Maryknoll Sister Ardis Kremer leaves Molokai 45 years after bringing her adventuresome energy to the Hawaiian island.
When Maryknoll Sister Ardis Kremer was first invited by a more senior sister to live on the Hawaiian island of Molokai, her response revealed her character. The other sister needed a companion as she fulfilled her own assignment. Sister Kremer replied, “Sure, but I need a job.”
That was in 1975, the beginning of a 45-year sojourn for Sister Ardis. Her insistence on having a job in Molokai was an expression of her tireless, service-oriented and cheerful spirit.
When you think of mission work, Hawaii may not pop first to your mind, yet its small, beautiful island of Molokai, with fewer than 8,000 people, was home to two saints: Saint Damien of Molokai and Saint Marianne Cope, both of whom devoted their lives to working with people afflicted with Hansen’s disease who were exiled to Molokai’s Kalaupapa Peninsula.
An animal lover who has assisted the local veterinarian, Sister Ardis Kremer cradles two kittens.(Connie Krautkremer/Hawaii)
Sister Kremer followed the example of these saints in being present to love and serve the people of Molokai, but when she speaks of her life, it is often in terms of adventure. “I am a dreamer,” she admits.
Growing up on the Mississippi coast, she spent much of her time outdoors and on the sea. The daughter of an engineer who operated a boat-building business, she loved to sail. She was educated at St. John’s Elementary and High School in Gulfport, Mississippi, but she yearned to see lands beyond the Gulf Coast.
As soon as she graduated from high school, she approached the Maryknoll Sisters about joining.
The Maryknoll congregation told her that she would have to wait a year before entering religious life. Accordingly, she studied for a year at St. Mary’s Dominican College in New Orleans, and got a job working for her uncle in his auto parts shop. “It was good fun,” she says, echoing her assessment of many of her experiences. Meeting and being with people was her favorite part of the job, although she suspects her uncle may not have been thrilled with her tendency to hand out discounts to all comers.
After her year of waiting, Ardis Kremer was invited to Maryknoll, New York, to begin life as a Maryknoll sister. She was taken with the beauty of the Maryknoll motherhouse in Ossining, with its hills and streams. To a Gulf Coast girl who had never seen snow, the Northeast winter cold was shocking. But she embraced it, and in the midst of a heavy class schedule, found time to learn to ice skate.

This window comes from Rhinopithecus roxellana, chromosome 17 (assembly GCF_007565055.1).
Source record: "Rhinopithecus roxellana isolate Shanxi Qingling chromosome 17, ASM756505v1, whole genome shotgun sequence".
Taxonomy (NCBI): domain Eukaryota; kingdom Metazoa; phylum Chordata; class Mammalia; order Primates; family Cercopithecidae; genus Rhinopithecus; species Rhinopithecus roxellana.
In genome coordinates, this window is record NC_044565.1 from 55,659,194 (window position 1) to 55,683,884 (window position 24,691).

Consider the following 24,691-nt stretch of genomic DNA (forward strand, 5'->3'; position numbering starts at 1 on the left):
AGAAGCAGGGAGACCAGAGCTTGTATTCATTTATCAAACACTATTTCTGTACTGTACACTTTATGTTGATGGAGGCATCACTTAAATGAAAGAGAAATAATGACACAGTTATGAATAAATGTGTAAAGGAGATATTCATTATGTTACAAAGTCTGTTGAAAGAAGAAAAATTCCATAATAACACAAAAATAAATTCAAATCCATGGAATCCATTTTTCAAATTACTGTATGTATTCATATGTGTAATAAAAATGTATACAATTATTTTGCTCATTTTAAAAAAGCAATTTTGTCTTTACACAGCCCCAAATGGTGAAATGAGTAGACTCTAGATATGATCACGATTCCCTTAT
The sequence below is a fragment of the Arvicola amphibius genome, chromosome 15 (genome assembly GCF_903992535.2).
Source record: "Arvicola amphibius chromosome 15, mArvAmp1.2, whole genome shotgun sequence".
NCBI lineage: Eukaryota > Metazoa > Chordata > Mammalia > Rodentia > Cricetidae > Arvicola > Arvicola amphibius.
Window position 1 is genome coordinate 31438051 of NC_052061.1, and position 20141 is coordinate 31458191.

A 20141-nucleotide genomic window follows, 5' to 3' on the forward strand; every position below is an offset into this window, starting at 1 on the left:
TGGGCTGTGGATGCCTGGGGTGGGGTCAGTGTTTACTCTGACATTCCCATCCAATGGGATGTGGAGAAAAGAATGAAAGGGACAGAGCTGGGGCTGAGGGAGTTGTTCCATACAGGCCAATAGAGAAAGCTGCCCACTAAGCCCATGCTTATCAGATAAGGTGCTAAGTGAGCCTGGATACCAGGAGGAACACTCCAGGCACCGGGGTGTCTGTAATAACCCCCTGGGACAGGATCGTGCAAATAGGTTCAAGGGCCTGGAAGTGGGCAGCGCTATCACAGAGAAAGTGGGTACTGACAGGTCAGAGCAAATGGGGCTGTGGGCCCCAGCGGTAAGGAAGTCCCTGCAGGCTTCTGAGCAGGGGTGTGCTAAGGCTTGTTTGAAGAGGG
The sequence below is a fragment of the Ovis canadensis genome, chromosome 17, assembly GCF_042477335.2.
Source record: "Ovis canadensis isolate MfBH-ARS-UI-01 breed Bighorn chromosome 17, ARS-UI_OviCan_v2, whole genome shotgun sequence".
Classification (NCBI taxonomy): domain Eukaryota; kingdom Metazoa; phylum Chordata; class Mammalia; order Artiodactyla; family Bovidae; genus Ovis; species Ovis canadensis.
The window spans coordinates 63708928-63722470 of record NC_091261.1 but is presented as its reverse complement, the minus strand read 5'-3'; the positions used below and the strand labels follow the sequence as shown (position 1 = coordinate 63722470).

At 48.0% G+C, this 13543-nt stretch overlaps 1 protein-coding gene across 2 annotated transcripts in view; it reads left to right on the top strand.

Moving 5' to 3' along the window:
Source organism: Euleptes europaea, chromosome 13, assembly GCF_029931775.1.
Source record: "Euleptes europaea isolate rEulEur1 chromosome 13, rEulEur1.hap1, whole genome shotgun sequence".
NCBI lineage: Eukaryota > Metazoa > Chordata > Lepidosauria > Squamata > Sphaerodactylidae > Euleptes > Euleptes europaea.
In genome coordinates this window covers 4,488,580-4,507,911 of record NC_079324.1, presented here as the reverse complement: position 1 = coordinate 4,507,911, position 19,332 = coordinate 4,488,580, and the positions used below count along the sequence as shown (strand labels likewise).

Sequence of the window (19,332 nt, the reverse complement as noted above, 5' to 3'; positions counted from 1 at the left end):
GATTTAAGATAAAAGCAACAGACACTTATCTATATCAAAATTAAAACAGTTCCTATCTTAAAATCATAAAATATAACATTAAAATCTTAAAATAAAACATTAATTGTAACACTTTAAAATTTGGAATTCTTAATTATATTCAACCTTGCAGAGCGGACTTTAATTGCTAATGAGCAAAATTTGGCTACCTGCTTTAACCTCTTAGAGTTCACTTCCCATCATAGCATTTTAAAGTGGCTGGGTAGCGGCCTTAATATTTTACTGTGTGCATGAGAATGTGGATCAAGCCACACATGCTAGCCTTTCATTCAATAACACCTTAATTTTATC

Her Maryknoll vocation would fulfill her wish for travel. First assigned to Chile in 1965, she taught religious education at a time of political turmoil in the country. Sister Kremer acknowledges the environment was “scary.” She next was sent to Micronesia, where she again taught religious education and drew on her girlhood skills in teaching children to sail.
Serving in Micronesia led to her assignment to Hawaii, where the Maryknoll Sisters have served since 1927, with nearly 400 women in mission there at one time or another. Initially, Sister Kremer was involved in catechetical and pastoral work in Honolulu, the state capital, while also earning a degree in licensed practical nursing from Kapiolani Community College. She then worked in The Queen’s Medical Center and St. Francis Hospital.
After she moved to Molokai, Sister Kremer began working at Molokai General Hospital as a licensed practical nurse, and later worked at the state’s Department of Health, where she served for 30 years.
Sister Bitrina Kirway demonstrates the marvels of the smartphone to her Maryknoll Sister companions Ardis Kremer (left) and Rosalinda Barrozo. (Courtesy of the Maryknoll Sisters)
She found her job, and many less official roles, too. Sister Kremer was actively involved in both liturgy and religious education at St. Damien of Molokai Catholic parish. When the pastor or deacon was not on the island, she served as presider at Our Lady of Seven Sorrows Church’s Communion service. Beyond parish life, she served for years as president of the Molokai Humane Society, and at times even assisted the local veterinarian when the usual assistant was unavailable.
Sister Kremer was the woman on the main street of Kaunakakai, Molokai’s big town, who always wore a genuine smile. She was the one driving around the island in a well-used pickup truck, who could easily be mistaken for an island ranch woman. Her generosity and kindness flow freely, and, as Hawaiians might say, “aloha” comes naturally to her.
Her decades of work in healthcare on this rural island—known as “The Friendly Isle”—exemplify the depth of her calling as a missioner: being present and bringing good news through the ordinary stuff of life. The evident joy, energy and enthusiasm she brings to life, and her love of God make it easy to understand why she classifies so many of her varied experiences as “great fun.”
There is a saying on the island, “Don’t change Molokai; let Molokai change you.” However, in Sister Kremer’s case, it’s fair to say Molokai is better because she spent more than half her life there.
At 80-plus years, she loves the island but remains ready to go wherever Maryknoll sends her. In considering the possibility of going back to the motherhouse in New York, her main response is, “I hope they have a job for me.”
Featured image: With St. Damien of Molokai looking over her shoulder, Sister Ardis Kremer served for 45 years on that Hawaiian island before she returned recently to the Maryknoll Sisters center in New York. (Hawaii Catholic Herald)
Sister Ardis Kremer (back, center) poses with members of the Maryknoll Sisters congregation who were serving in Hawaii. (Courtesy of the Maryknoll Sisters)